Although these two instruments (BAM and FIDAS) show a greater concordance between themselves than with sensors (for the comparison of two sensor systems against the BAM and the FIDAS, refer to Fig. S7), the choice of the measurement method can have a considerable impact on evaluations of this type. This underscores the importance of adequately characterising the uncertainties of the reference monitor when evaluating sensors.

3.4 Inter-location performance

An extreme example of sensor performance varying due to environmental conditions is when sensors are moved between locations, as their apparent performance may vary drastically. Figure 7 displays the REU and regression plots for four of the same PM2.5 sensor system in two periods: April–June 2022 when the devices were working across the three sites (York, Manchester and London) and August–October 2022 when they were all reunited in Manchester. The RMSE remains reasonably consistent (range 2.27 to 3.47 ppb) between the devices across the periods and locations. However, for the device that moved from York to Manchester, a change in slope from 0.69 to 0.86 was observed. Because this device's slope is consistent with the other units while running in Manchester, this is likely due to the different sensor responses in the specific environments. The precise cause of this change is not immediately evident and will be the focus of a follow-up study but could be due to changes in local conditions (e.g. weather, emissions) impacting sensor calibration and/or differences in actual PM2.5 sources and particle characteristics at the sites (Raheja et al., 2022).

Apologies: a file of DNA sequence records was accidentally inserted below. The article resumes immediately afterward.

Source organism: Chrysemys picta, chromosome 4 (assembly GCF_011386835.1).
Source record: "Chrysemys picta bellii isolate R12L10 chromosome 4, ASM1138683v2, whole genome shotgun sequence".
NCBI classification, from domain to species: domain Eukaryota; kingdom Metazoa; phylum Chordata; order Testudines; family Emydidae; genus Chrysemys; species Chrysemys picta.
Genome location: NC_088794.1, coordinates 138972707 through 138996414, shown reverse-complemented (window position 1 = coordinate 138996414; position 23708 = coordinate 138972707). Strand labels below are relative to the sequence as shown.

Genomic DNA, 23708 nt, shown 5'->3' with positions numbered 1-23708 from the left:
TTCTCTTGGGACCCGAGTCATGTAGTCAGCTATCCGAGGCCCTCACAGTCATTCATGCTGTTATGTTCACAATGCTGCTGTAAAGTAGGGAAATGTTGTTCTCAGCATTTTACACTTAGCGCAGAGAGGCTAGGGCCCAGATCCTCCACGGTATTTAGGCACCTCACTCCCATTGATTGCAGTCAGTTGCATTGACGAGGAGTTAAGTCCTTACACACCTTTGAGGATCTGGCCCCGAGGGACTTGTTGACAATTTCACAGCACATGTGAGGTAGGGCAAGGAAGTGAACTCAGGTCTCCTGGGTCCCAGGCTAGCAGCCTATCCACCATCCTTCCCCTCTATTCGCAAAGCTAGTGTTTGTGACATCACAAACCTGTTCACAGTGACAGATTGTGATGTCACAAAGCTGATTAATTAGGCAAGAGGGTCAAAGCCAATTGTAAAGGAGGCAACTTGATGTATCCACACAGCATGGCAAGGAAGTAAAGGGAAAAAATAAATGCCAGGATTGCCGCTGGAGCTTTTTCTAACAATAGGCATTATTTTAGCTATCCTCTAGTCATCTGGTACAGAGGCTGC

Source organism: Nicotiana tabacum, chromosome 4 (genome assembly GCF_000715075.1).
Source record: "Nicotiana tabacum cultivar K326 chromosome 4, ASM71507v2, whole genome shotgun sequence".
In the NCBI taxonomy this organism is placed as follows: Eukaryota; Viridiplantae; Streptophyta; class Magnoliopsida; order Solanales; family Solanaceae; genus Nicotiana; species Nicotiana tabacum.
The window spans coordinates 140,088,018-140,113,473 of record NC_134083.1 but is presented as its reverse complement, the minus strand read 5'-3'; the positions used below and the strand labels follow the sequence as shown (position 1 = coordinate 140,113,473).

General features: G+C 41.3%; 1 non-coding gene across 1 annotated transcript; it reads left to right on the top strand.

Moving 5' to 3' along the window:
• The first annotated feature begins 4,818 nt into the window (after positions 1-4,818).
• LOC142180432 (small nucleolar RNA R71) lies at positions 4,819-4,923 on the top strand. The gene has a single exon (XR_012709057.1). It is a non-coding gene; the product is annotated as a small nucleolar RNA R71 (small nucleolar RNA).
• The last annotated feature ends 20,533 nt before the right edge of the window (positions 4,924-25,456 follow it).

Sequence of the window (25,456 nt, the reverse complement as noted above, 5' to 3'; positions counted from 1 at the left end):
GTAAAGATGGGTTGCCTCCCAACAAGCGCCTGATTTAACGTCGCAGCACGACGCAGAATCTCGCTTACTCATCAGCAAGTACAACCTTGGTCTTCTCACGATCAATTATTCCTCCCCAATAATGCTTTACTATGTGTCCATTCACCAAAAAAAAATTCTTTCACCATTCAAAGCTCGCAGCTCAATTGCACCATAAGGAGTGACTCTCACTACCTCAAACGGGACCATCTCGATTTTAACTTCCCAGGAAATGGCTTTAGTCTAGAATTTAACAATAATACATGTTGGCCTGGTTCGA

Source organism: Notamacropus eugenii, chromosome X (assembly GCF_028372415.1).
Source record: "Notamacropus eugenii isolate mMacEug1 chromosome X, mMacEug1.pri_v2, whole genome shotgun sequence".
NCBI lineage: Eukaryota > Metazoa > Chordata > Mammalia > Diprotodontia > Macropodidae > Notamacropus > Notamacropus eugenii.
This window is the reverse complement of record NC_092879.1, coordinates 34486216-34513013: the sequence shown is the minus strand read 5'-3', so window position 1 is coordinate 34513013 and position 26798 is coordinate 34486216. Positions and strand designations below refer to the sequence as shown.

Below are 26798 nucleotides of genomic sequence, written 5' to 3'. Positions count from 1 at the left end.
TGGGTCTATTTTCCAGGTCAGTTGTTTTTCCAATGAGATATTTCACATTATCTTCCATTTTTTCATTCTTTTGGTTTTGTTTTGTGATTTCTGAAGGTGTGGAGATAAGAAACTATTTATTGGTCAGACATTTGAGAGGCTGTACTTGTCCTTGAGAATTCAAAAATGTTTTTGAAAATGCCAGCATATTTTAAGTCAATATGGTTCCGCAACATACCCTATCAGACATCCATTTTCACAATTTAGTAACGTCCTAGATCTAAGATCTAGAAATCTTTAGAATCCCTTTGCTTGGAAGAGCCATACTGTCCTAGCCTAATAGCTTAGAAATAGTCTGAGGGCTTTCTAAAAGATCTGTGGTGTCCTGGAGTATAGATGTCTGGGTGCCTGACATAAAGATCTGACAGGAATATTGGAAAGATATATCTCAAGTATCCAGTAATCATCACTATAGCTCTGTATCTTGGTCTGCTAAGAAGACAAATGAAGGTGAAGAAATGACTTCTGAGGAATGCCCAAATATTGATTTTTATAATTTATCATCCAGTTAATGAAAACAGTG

Figure 7Regression (a, b) and REU (c, d) plots showing data from four PM2.5 sensors (same manufacturer) over two time periods: April–June 2022 and August–October 2022. The four devices were in separate locations in the first period but all deployed in Manchester in the second. The horizontal dashed lines represent a reference for the PM2.5 DQOs as defined by the EU AQ Directive (for “fixed” PM2.5 measurements, REU < 25 %; for “indicative” PM2.5 measurements, REU < 50 %). Readers are encouraged to consult the specified standard for further details.